It was in that leaping that Arnold was able to find what she felt was a new way into the story. She knew she didn’t want to follow the route of prior adaptations, most notably the 1939 classic with Laurence Olivier and Merle Oberon. She wanted to strip the prose bare, going back to the source material in a way she felt hadn’t been done before.
“I remember after reading the book that I felt that Heathcliff was this ruthless, darkly brutal character,” she states. “He had this very brutalized childhood, and I felt like I wanted to explore that. That I could explore that. You could say that it was a mad thing to do and a much different way of looking at the story.
“When I first arrived, there was a script that told things in a very different way. I realized right away I needed to see things through Heathcliff’s point of view and that I needed to find my voice in this. I went back to the book and wrote a new draft. In doing so I found my own way within the story, and I think the producers were happy I was able to do that otherwise I doubt they’d have wanted to hand me the material.”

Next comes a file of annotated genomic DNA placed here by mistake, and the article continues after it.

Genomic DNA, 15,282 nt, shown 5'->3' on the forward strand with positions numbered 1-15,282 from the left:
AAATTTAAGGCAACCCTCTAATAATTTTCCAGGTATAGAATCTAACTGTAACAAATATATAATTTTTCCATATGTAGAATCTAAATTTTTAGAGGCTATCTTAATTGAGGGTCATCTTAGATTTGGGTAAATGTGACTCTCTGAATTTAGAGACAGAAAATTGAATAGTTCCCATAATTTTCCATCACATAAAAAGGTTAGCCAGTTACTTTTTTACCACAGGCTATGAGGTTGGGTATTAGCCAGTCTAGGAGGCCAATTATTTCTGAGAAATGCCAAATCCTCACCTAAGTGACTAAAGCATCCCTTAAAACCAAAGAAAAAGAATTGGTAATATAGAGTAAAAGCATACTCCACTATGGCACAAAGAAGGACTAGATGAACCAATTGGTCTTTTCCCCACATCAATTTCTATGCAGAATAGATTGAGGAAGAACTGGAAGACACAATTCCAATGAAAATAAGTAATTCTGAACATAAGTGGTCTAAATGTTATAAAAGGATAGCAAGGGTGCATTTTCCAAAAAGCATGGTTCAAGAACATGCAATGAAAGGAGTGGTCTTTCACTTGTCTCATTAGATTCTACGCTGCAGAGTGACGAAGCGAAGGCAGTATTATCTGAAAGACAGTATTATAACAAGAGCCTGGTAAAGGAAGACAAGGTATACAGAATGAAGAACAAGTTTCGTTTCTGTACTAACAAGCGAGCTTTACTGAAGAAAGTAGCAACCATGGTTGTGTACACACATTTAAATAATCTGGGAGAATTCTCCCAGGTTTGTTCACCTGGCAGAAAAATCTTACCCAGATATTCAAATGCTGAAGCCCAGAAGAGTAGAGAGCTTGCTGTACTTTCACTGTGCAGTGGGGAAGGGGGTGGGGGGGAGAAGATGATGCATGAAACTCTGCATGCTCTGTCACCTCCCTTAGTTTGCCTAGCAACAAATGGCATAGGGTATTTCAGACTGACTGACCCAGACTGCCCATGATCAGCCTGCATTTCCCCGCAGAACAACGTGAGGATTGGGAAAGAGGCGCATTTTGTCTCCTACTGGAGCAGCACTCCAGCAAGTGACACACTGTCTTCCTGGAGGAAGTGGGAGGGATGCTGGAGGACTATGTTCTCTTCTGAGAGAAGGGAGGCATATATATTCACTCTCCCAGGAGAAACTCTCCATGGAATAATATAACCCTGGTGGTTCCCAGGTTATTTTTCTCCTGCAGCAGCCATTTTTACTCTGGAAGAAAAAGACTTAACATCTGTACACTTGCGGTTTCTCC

One of the more interesting aspects of the film are the noticeable shifts in tone, the way the first half dealing with Heathcliff and Catherine as children is presented with such raw, emotional verisimilitude, while the second is more straight-forward in its handling on the story’s inherent melodrama. This is something the director herself is aware of.
“I think in the second half of the story that does happen,” says Arnold with a slight twang of disappointment. “I felt a little pushed around by the story in the second half, and sometimes that made it difficult to find my voice. But in the first half, I was really able to invest myself in the story. I was able to imagine Heathcliff and Catherine’s childhood. I allowed myself to play there and I really enjoyed that. I think by doing so I was able to give their tragedy a bit more punch in the process.